Before I ate lighter meals or did my workouts in a fasted state, I would consume heavy pre-workout meals. My go-to was typically a bowl of oatmeal with greek yogurt, protein powder, nuts, and peanut butter (usually topping 600 calories). This carb-heavy breakfast would sit in my stomach for at least 1-2 hours, sometimes longer. Once I finally digested, I found my workouts to still be okay; not great, not even good, but just okay. I did break this habit and started eating different foods, such as a bowl of oats (less the nuts/nut butter) and protein powder which was closer to 250-300 calories, a pear/apple and a protein shake (water and whey isolate mixture), or just a banana. The lower calorie meals prior to workout were a significant help.
Even though I now do about 90% of my workouts fasted there are some cases where I will eat pre-workout or intra-workout (ie. long runs/ 13+ miles or on race day). If I don’t eat a lot the night before or wake up starving, I’ll also have a light snack before my workouts. For long runs, I need the fuel to help keep my energy levels stable and to avoid the dreaded “bonk”. I’ll also execute a carb-loading strategy the day before; consuming a carb-heavy diet to get my energy to peak levels and topping off my glycogen stores. During my run, I’ll consume nutrition in the form of gels, chews, stroopwaffels, or might pop into a grocery store to grab a banana.
What is a fasted workout?
Although it may seem pretty self-explanatory, let’s first elucidate what a fasted state encompasses. Simply put, a fasted state is when your body hasn’t eaten for several hours (usually 8-12 hours), but with some people, that timeframe can be even more condensed. It really depends on how quickly your body can digest meals. The most common way to workout in a fasted state is first thing in the morning, when your last meal was the night prior and you can sleep off the ‘fed’ state. However, if you are a person that prefers working out in the afternoons or evening, it is still possible to workout fasted by allowing your body a certain gap in time from your last meal.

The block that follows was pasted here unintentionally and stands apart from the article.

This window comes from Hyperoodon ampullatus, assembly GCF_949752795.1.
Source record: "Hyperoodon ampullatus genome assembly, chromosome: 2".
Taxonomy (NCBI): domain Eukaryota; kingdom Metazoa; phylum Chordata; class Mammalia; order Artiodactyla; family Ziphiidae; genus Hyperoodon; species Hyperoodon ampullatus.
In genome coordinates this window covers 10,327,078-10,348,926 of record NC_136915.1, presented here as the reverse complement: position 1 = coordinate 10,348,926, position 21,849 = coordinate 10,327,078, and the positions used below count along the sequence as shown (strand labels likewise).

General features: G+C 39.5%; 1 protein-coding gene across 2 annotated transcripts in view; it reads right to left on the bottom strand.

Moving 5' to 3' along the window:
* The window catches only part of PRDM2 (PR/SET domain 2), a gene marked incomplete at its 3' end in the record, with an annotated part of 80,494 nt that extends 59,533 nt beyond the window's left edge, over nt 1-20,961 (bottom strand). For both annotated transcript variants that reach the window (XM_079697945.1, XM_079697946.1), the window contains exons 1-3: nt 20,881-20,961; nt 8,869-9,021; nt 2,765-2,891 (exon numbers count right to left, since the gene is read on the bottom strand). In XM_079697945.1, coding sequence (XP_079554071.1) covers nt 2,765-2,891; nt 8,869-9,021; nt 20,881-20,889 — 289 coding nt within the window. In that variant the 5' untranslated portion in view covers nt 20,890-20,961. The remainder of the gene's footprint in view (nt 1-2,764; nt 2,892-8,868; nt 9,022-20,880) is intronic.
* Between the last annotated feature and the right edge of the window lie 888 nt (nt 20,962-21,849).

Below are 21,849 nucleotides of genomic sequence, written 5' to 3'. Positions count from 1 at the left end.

Benefits of fasted workouts
The first and most common benefit is that fasted workouts could potentially, burn more fat. In fact, several studies have shown that you can essentially burn up to 20% more fat working out in a fasted vs. non-fasted state. Depending on your meal the night before and how late you ate, you should have a bit of glycogen left in your body to use to fuel your morning workouts while also burning fat. Did you catch my tone of uncertainty in the first sentence? The reason being is if you’re only doing fasted workouts for the potential weight loss benefit, you might want to reevaluate your stance – especially if you find your workout difficult to get through without eating before-hand. Here’s why.
In fitness YouTuber Jeff Nippard’s video Does Fasted Cardio Burn More Fat? (What The Science Says), he explains, “just because you burn more fat during the cardio session itself, doesn’t imply that you will lose more fat overall”.
He goes on to explain the results of a study titled, Body composition changes associated with fasted versus non-fasted aerobic exercise, where 20 young women were put on a 500 calorie deficit per day diet over a 4 week period. The women were split into two groups: one group performed 1 hour of fasted cardio 3x per week and the other did 1 hour of cardio in a fed state. After 4 weeks, there was no fat loss difference between the groups, meaning they were equally effective. To summarize, even though it is well established in the scientific community that fat oxidation increases post-fasted cardio, over time, there doesn’t seem to be any particular differences in body composition.
However, it’s important to note that there isn’t conclusive evidence on shorter-term effects. Here’s the takeaway: if you only do fasted cardio for the potential weight loss benefits, it doesn’t seem to matter whether you’re fasted or fed so long as you’re in a calorie deficit at the end of the day.
Another perk of not eating before a workout is the whole issue surrounding digestion (as I previously mentioned). It can be a lengthy process to not only digest your meal, but also be able to use that food for fuel. Your body is drawing blood to help with digestion vs. using that energy to kill your workouts. When working out fasted you can avoid the issue of how much to eat and how soon before a workout altogether.
Another popular reason to use a fasting strategy is performance-related. When you start working out fasted, you’re teaching your body to access different fuel sources. Instead of using sugar or glycogen, your body is tapping into your fat stores to use as energy. In the Evidence-Based Athlete’s article, Does Fasted Cardio Enhance Fat Loss?, Brandon writes:
Long term fasted cardio appears to lead to chronic molecular adaptations favoring fat oxidation. Mechanistically this implies that fasted training may help athletes like those that compete in endurance events since fat is an important fuel for those activities OR those that compete in a sport like CrossFit that requires some flexibility in fuel substrate utilization.
The preferential fuel substrate utilization may give endurance athletes more of an advantage in training or on race day.
Lastly, fasted cardio can help improve insulin sensitivity. Basically, the more your body operates in a fasted state, the less insulin your body releases. What does this mean? Well, in short, insulin can help you accumulate fat and high insulin levels are associated with diabetes. Brandon writes, “if you have blood sugar regulation issues including exercise-induced hypoglycemia, type 2 diabetes, pre-diabetes, etc. – this may very well help improve those conditions.” A quick disclaimer: this isn’t to be taken as medical guidance. Please educate yourself and consult an accredited professional.